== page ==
I have a strong personal identity and all my worlds tend to collide in to each other with a distinct lack of clear boundaries. I don’t mean I am boundary-less, more that I am Anne, the wife and mum, strands that are bound around identities as a worker, a nurse, a digital nurse, a patient, a friend, a pet owner, and someone who wants to try to leave the world a slightly better place when I go. I see the many strands of me bound together like a strong rope. I completely love working with people and gain huge amounts from comradeship and social contact, these too are strong elements of my rope.
So here I am having finally handed in my notice and technically moving away from my existing role as Chief Nurse at NHS Digital. I am so proud to say what I do now, yet I am walking away from that title in May. I am not sure how much of the rope needs to unravel as part of that process.
I am, I admit, a bit scared.
I know that I am not ready to stop working and think I have at least another decade where I want to do ‘stuff’. I just can’t see yet what that means; what the new strands will be and how they will join my experiences and the other existing parts of my strong rope. The thing is, I have worked since I was 16 years old; I only took 14 weeks off as maternity leave and I have had no other substantial periods of time off. From the date I started work, to the day I finish this job will be 14,121 days. Of those days, 12,892 of them have been working as a nurse. Those are big numbers. No wonder my work identity is a strong component that runs through my life.
So, if now is a time for re-creating myself, I am worried that the rope may be bound too tightly.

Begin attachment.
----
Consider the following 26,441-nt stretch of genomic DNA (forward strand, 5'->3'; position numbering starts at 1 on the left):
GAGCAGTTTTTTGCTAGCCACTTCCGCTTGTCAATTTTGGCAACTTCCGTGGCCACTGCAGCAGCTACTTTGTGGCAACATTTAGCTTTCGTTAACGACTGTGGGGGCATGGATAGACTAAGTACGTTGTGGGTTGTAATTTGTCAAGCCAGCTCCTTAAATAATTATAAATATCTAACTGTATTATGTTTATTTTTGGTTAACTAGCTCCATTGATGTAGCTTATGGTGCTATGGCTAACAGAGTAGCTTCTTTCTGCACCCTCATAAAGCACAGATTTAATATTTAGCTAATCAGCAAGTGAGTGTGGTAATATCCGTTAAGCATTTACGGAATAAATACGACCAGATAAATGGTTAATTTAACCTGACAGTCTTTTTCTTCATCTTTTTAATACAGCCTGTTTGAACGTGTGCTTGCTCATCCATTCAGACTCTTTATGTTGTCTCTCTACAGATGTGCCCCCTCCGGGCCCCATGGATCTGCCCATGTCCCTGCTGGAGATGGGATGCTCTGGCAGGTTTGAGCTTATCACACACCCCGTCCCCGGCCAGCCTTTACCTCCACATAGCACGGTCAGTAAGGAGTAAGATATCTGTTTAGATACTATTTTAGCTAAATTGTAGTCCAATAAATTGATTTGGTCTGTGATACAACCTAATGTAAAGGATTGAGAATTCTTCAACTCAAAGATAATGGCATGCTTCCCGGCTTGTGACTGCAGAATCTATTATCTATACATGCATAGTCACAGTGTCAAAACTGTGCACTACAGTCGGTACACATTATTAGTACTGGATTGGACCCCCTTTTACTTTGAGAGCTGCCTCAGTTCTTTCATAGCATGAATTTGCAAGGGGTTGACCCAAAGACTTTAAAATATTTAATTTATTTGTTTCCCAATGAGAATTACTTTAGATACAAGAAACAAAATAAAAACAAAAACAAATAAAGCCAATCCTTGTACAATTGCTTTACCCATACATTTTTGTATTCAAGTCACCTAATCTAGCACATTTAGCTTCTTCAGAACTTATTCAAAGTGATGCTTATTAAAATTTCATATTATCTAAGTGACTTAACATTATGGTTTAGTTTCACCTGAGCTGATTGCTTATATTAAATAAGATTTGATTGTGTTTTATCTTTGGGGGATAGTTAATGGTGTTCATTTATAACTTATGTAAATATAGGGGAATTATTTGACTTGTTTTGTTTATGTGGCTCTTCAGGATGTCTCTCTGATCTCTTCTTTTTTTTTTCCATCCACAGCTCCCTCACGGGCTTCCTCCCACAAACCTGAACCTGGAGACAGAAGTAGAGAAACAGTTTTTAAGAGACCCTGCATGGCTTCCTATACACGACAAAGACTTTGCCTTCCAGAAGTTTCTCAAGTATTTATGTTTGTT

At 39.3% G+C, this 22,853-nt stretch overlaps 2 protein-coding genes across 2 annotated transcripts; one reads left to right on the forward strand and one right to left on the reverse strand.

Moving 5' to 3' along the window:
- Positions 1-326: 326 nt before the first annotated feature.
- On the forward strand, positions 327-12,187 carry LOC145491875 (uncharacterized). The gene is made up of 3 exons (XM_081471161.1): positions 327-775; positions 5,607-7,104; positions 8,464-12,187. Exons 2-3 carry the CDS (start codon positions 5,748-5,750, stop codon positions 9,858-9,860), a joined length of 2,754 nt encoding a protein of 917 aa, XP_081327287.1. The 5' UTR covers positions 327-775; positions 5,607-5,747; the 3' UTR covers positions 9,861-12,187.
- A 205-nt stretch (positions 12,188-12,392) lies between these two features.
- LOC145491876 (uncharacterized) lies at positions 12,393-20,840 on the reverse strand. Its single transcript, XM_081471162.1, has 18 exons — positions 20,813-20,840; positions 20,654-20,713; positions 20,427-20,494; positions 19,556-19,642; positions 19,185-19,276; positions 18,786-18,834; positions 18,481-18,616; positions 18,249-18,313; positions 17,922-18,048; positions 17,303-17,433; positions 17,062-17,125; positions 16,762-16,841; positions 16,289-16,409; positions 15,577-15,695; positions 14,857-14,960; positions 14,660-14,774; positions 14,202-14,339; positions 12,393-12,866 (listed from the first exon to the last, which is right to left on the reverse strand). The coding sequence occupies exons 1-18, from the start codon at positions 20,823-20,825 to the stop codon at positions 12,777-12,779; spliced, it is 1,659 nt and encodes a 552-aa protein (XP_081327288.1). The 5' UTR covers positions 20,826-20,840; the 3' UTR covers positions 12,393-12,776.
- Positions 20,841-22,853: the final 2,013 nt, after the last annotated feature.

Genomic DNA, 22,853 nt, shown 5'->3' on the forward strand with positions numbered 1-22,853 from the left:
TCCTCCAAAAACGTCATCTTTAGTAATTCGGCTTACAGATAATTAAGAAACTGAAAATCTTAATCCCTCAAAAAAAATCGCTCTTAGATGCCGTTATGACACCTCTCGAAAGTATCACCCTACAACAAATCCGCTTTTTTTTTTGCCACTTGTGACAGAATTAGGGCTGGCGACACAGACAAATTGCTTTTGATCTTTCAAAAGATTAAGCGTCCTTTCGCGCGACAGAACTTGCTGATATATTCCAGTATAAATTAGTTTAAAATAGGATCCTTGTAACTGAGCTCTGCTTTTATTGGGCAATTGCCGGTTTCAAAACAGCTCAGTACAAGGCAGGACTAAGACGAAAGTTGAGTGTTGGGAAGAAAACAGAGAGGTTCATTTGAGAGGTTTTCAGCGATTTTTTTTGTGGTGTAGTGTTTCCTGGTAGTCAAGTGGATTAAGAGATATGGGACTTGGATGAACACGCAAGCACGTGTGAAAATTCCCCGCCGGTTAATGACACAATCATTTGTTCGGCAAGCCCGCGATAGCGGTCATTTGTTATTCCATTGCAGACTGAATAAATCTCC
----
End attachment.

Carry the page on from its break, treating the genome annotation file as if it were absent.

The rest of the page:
I think I need to face a period of letting go. I can’t be the same thing forever and it’s time for change, hopefully in a good way. Then I need to face up to some new choices and new directions. It should be the most exciting time, but the truth is I am already having sleepless nights, not worrying exactly, its more of a nagging anxiety about letting go.
I guess it’s normal, but I am finding the waiting time excruciating. I am terrible at endings and this one seems a mighty big one! I usually ignore them and sort of slide into the next thing, avoiding goodbyes. I would prefer it to happen now with no extended waiting times. But patience and preparation are the name of the game right now, finishing things too.
I hope to blog about my new adventures, assuming they come to pass and want to get my writing juices flowing again, so my apologies for the self indulgent blog.
If you have made some major life changes in retirement, let me know and send me some words of encouragement and your tips! I feel sure this is a common life stage problem!
“Since when,” he asked,
“Are the first line and last line of any poem
Where the poem begins and ends?”
Poem by Sophie Sabbage, The Cancer Whisperer, Thank you.